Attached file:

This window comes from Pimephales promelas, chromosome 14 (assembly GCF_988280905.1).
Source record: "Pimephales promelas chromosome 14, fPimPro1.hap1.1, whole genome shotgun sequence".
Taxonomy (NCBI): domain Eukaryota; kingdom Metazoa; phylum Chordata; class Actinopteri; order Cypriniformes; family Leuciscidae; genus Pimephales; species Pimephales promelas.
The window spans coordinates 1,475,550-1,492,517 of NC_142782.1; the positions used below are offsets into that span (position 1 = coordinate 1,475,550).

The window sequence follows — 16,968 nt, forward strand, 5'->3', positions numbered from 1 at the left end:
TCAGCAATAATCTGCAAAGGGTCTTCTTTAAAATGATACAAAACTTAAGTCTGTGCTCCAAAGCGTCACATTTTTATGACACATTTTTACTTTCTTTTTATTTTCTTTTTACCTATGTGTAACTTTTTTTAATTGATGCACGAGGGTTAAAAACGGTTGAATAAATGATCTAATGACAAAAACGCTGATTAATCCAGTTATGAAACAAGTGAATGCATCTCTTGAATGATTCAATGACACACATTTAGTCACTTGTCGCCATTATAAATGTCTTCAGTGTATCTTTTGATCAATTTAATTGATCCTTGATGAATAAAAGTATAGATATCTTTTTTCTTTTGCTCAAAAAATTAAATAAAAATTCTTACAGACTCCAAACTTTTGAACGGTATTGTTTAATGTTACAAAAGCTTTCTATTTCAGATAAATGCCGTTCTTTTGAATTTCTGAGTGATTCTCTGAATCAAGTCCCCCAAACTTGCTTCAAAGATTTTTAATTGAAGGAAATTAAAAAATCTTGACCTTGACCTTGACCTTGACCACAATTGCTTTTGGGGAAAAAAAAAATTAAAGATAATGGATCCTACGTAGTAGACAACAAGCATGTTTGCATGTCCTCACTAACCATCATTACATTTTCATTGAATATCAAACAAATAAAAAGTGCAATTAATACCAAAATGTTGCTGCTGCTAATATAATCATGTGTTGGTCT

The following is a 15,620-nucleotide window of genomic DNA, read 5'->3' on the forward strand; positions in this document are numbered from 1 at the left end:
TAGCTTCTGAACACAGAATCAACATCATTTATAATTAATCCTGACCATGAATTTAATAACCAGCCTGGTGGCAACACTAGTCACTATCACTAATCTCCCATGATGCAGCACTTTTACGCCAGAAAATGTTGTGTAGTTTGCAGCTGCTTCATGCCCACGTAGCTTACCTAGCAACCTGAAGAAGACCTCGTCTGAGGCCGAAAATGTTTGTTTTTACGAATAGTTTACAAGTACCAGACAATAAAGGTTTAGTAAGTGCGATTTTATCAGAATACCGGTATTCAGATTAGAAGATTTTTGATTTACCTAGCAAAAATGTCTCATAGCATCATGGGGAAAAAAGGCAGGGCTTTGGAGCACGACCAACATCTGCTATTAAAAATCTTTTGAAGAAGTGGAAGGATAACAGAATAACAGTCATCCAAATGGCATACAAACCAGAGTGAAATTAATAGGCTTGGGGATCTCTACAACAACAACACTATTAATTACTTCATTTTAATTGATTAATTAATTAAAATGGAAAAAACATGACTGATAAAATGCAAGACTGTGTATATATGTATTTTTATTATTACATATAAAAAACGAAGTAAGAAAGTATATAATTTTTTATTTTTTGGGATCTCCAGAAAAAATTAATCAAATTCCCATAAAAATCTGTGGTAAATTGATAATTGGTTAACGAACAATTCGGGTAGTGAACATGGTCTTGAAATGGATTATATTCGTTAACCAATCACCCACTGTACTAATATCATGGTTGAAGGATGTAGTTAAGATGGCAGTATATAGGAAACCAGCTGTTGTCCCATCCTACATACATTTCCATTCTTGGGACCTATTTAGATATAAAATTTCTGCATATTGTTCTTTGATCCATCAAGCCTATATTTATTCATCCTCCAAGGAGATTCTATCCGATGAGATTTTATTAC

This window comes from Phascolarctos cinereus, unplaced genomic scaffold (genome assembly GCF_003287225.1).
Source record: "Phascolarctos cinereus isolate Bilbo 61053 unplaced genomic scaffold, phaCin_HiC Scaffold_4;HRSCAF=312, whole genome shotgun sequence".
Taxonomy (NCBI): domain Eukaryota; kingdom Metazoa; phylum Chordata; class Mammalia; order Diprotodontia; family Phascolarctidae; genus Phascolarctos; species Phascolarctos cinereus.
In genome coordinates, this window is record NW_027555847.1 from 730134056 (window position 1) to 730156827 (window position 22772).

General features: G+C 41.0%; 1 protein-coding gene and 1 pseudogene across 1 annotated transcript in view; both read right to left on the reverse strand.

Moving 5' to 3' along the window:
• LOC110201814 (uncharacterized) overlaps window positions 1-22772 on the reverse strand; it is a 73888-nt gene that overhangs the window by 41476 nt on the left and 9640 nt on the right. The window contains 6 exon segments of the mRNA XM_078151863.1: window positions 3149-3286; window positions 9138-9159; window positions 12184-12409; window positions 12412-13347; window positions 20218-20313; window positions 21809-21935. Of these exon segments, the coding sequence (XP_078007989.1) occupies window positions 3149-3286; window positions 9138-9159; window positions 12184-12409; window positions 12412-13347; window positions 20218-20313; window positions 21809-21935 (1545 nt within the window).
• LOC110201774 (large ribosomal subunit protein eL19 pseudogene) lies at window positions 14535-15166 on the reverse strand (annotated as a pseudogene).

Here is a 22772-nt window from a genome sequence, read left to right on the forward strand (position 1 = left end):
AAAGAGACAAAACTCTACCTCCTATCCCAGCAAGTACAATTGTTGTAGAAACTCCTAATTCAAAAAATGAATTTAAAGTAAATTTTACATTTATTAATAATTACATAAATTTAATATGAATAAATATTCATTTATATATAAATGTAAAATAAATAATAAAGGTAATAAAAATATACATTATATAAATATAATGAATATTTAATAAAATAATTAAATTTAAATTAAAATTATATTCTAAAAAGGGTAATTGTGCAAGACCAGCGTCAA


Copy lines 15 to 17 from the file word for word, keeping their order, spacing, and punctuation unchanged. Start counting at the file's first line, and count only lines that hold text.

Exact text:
• LOC110201814 (uncharacterized) overlaps window positions 1-22772 on the reverse strand; it is a 73888-nt gene that overhangs the window by 41476 nt on the left and 9640 nt on the right. The window contains 6 exon segments of the mRNA XM_078151863.1: window positions 3149-3286; window positions 9138-9159; window positions 12184-12409; window positions 12412-13347; window positions 20218-20313; window positions 21809-21935. Of these exon segments, the coding sequence (XP_078007989.1) occupies window positions 3149-3286; window positions 9138-9159; window positions 12184-12409; window positions 12412-13347; window positions 20218-20313; window positions 21809-21935 (1545 nt within the window).
• LOC110201774 (large ribosomal subunit protein eL19 pseudogene) lies at window positions 14535-15166 on the reverse strand (annotated as a pseudogene).

Here is a 22772-nt window from a genome sequence, read left to right on the forward strand (position 1 = left end):